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Panicum virgatum (switchgrass)
Species Distribution Map: Click to enlarge
Map Color Key © 2013 BONAP

Panicum virgatum


An upright landscape grass with lovely blue green foliage that turns yellow in fall. In late summer airy wheat-colored flowers appear and remain attractive well into fall. It is an undemanding native grass suitable to any soil type. Tough and easy to grow!

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3-5 Feet


2-3 Feet


24 Inches

Bloom Color


USDA Hardiness Zone 2-9

switchgrass Interesting Notes

Switchgrass grows on a wide variety of soils, but likes deep sandy loams best. It does poorly on heavy soils, although it tolerates moderate soil salinity and pH levels ranging from about 4.5 to 7.6. Once a stand has been established, it will benefit from fertilization, but nitrogen should be applied only sparingly early in the growing season and never on very young plantings, lest it encourage competition from cool-season grasses. Switchgrass grows best in association with site-adapted mycorrhizal fungi. It may take many years for mycorrhizae and associated beneficial soil microbes to become well established on a newly planted site and this process may be inhibited by application of nitrogen rich fertilizers. Switchgrass can be mowed or grazed down to about 8" in the winter, but the stubble is important for winter insulation and should not be cut shorter than that in cold climates. This species evolved with fire and does best when burned occasionally. Switchgrass typically survives fire by regrowing from protected underground rhizomes, but the vigor of the new growth depends upon the season and intensity of the fire, and whether it is of the more fire resistant sod-forming type with rhizomes several inches below the soil surface, or the more sensitive bunchgrass type with rhizomes growing up into elevated tussocks. Switchgrass should be burned just before it begins growing in the spring. A fire every 3-5 years is recommended.


Switchgrass is essential for wildflower meadows intended to mimic North American prairies. It can be used to add fall color to naturalistic borders and woodland-edge gardens. It is also a great wildlife plant. Switchgrass holds up well under heavy snow and provides good fall-winter cover for rabbits and other small mammals, ducks, pheasants, and quail. The seeds are eaten by turkeys, pheasants, quail, doves, and songbirds. Switchgrass prairies are favored nesting sites for pheasants, quail, greater prairie chickens, and sharp tailed grouse. White tailed deer and other native ungulates paw up the rhizomes for winter survival food. Floridata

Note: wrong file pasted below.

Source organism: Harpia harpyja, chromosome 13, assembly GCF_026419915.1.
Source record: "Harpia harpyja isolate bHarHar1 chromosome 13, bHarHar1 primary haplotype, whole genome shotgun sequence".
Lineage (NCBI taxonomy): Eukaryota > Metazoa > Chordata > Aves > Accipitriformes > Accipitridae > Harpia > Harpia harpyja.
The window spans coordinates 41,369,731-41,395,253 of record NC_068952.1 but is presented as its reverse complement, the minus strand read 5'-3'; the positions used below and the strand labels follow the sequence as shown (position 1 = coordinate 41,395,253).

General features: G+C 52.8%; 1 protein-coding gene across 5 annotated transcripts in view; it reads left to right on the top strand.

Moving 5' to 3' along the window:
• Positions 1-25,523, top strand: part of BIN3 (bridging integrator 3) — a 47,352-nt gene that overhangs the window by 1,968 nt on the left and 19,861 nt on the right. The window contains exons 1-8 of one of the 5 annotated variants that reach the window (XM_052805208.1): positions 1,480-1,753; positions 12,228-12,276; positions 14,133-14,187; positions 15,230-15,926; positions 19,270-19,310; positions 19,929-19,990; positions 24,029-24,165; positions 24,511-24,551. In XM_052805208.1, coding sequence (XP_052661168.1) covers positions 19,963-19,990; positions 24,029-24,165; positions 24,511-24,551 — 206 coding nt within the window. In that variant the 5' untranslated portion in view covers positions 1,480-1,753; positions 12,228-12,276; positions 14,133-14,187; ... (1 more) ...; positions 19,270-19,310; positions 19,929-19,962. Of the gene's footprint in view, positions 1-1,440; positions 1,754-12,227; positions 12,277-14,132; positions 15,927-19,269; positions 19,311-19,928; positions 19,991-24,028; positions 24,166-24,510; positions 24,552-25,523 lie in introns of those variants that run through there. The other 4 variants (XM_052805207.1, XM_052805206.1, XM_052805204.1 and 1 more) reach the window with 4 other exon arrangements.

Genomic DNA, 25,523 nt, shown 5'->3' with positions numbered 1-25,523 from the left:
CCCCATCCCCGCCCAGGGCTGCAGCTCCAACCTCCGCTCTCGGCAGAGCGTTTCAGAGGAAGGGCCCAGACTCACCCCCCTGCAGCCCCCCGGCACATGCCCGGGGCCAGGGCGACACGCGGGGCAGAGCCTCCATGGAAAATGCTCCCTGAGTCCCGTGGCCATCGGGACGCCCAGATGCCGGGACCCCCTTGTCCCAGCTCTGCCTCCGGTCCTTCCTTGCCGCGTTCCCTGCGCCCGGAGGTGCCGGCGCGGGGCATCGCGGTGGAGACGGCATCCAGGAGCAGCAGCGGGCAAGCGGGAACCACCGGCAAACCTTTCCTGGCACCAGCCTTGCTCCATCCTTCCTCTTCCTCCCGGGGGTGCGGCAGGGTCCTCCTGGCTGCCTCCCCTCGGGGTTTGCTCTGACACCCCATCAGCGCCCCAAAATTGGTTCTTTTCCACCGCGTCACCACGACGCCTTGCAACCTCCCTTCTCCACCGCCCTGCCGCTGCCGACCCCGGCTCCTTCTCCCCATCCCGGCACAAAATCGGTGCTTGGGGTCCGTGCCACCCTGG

Perennial, warm, native, fair grazing for wildlife, good grazing for livestock. 3-6' tall, hollow stem growing in small to large clumps from many scaly creeping rhizomes. Large robust plants with bluish blades up to 2' long. The ligule is a dense ring or cup of hairs on upper leaf surface at collar. The panicles are pyramid shaped with many purplish spikelets. In winter the seed head resembles branches of a seeding willow tree. Found mostly along creeks, streams and protected areas. Decreases with heavy use but can be used and managed similar to pasture grasses. Texas A&M

Panicum virgatum Growing and Maintenance Tips

Tolerates drought or standing water.Grow in full sun average to moist soil with good drainage. Water well on planting and regularly until established. Drought tolerant.

Good Substitutions

switchgrass Panicum virgatum 'Northwind'
switchgrass Panicum virgatum 'Shenandoah'
switchgrass Panicum 'Cape Breeze'

Key Characteristics & Attributes

Full Sun
Full Sun
Part Sun
Part Sun
Deer Resistant
Deer Resistant
Drought Tolerant
Drought Tolerant
Cut Flower
Cut Flower
Salt Tolerance
Salt Tolerance

Additional Information

Soil Moisture Needs
Plug Type
Landscape Plug™
Season of Interest (Flowering)
Late Summer
Green Infrastructure
Erosion Control
Native to North America
Propagation Type
Open pollinated
Grass Type
Warm Season